Backup files.
Andrei Ellman

I am currently implementing backup-file functionality in my level-editor, and am wondering on the best way to implment it.

The most obvious solution is to rename the file to the backup filename and then write out the saved level as normal, like so...

1#define CHIO_MAXPATHLENGTH 260
2#define CHIO_FILENAMEEXTENSION_BACKUP "bak"
3 
4char szBackupName[CHIO_MAXPATHLENGTH];
5replace_extension(szBackupName, szPathToUse, CHIO_FILENAMEEXTENSION_BACKUP, CHIO_MAXPATHLENGTH);
6 
7if(exists(szPathToUse))
8{
9 if(delete_file(szBackupName))
10 {
11 return AERVAL_IOFAL; // TODO: More accurate error-code
12 }
13}
14 
15if(rename(szPathToUse, szBackupName))
16{
17 return AERVAL_IOFAL; // TODO: More accurate error-code
18}

Unfortunately, this has the problem of losing any meta-data associated with the file (such as creation-date, file-owner, and I believe that on BeOS, meta-data can become quite involved).

The alternative solution I had would be to copy the file byte by byte. But this has the disadvantage of being slow and inefficient (like when saving on a floppy disk), as it involves one read and two writes instead of one write. Also, the backup-file will not contain the meta-data of the original file.

Are there any other recommended ways of creating backup files, or any libc functions I could use? Perhaps I could read in the meta-data of the backup file and apply it to the saved file (although this would probably vary from OS to OS, and I'm not sure if I can create a file belonging to a different owner).

AE.

Myrdos
Quote:

The most obvious solution is to rename the file to the backup filename and then write out the saved level as normal

That's what I would do. The meta-data will take care of itself - how can your 'normal' saves have the correct meta-data, but your 'backup' saves don't?

The creation time will be whenever the backup occurred, which is what you'd want. The owner and everything else should be the same as a normal save.

spunit262

What you do is
1. Rename the original.
2. Wright the new file.
3. Change the Creation time of the new file that of the old.
I don't know how to do step 3, but I know it possible.
Edit:
I found one way
http://msdn2.microsoft.com/en-us/library/system.io.file.setcreationtime.aspx
Edit 2:
This is werid
http://www.devcity.net/Articles/133/1/article.aspx

Andrei Ellman
David McCallum said:

Quote:

The most obvious solution is to rename the file to the backup filename and then write out the saved level as normal

That's what I would do. The meta-data will take care of itself - how can your 'normal' saves have the correct meta-data, but your 'backup' saves don't?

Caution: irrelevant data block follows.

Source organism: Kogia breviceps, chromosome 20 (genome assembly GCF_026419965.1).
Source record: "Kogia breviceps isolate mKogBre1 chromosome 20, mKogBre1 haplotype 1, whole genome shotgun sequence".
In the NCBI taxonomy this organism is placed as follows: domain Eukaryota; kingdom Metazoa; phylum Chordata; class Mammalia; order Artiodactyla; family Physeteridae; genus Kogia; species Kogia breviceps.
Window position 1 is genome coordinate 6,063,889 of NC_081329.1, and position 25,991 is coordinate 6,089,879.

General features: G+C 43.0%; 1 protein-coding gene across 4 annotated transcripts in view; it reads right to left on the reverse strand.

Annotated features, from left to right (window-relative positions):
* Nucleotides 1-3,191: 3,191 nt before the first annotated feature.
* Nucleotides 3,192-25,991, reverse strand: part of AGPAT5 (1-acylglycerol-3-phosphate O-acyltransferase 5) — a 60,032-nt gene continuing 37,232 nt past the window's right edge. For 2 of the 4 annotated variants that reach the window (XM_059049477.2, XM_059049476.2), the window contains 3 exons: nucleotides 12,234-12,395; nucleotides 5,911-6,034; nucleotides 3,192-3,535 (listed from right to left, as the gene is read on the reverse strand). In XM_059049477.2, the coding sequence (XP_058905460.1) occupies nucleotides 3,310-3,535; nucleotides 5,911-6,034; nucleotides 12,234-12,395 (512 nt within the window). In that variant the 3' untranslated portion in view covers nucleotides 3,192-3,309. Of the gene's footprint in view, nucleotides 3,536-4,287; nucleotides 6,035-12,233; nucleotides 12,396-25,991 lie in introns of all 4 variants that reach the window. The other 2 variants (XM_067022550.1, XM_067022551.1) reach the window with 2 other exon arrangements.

Ummm... if the file is being renamed, then the renamed file will preserve the meta-data, but the newly saved file won't. The Backup file will have the creation date of the original file and the modification date of the original file's previous save, whereas the actual file being saved will have a creation and modification date equal to the current time.

spunit262 said:

What you do is
1. Rename the original.
2. Wright the new file.
3. Change the Creation time of the new file that of the old.

It's not just the creation date I want to change, it's the entire meta-data (including the file-owner) in an OS-independent way.

Both these methods rely on .NET . I'm writing my program in plain C - no C++ or .NET . Is there a method in libc or any publically available C library that can create backup files?

AE.

spunit262

I figured that. :(
It was the only thing I could find.
I guess I could trudge through some source code. ::)

Andrei Ellman

I've now written my backup code so that instead of renaming my file to the backup name and writing a new file, it instead makes a copy of the original file and then overwrites the original file with the backup file. This has the advantage that the meta-data is preserved (but not in the backup file), but the main dis-advantage is that it performs an un-necessary read and write of the file, which can be slow if using a slow medium such as a microfloppy. Anyway, here is the code I'm using now...

1#define CHIO_MAXPATHLENGTH 260
2#define CHIO_FILENAMEEXTENSION_BACKUP "bak"
3 
4 
5char szBackupName[CHIO_MAXPATHLENGTH];
6 
7replace_extension(szBackupName, szPathToUse, CHIO_FILENAMEEXTENSION_BACKUP, CHIO_MAXPATHLENGTH);
8 
9 
10if(exists(szPathToUse))
11{
12 if(delete_file(szBackupName))
13 {
14 return AERVAL_IOFAL; // TODO: More accurate error-code
15 }
16}
17 
18 
19{
20 /* Make a copy of the file instead of renaming. This preserves meta-data, but is much slower than just renaming */
21 
22 FILE *fpInFile, *fpOutFile;
23 
24 
25 /* Open the source file */
26 if( !(fpInFile = fopen(szPathToUse,"rb")) )
27 {
28 return AERVAL_IOFAL; // TODO: More accurate error-code
29 }
30 
31 
32 /* Open the dest file */
33 if( !(fpOutFile = fopen(szBackupName,"wb")) )
34 {
35 if(fclose(fpInFile))
36 {
37 // TODO: Additional error
38 }
39 
40 return AERVAL_IOFAL; // TODO: More accurate error-code
41 }
42 
43 
44 /* Do the copy */
45 {
46 int nChar;
47 
48 while ( (nChar = getc(fpInFile)) != EOF)
49 {
50 if( (nChar = putc(nChar,fpOutFile)) == EOF)
51 {
52 // TODO: Close streams and handle write-error
53 }
54 }
55 
56 if(ferror(fpInFile))
57 {
58 // TODO: Close streams and handle read-error
59 return -1;
60 }
61 }
62 
63 
64 /* And close */
65 if(fclose(fpOutFile))
66 {
67 // TODO: Handle error
68 
69 if(fclose(fpInFile))
70 {
71 // TODO: Additional error
72 }
73 
74 }
75 
76 if(fclose(fpInFile))
77 {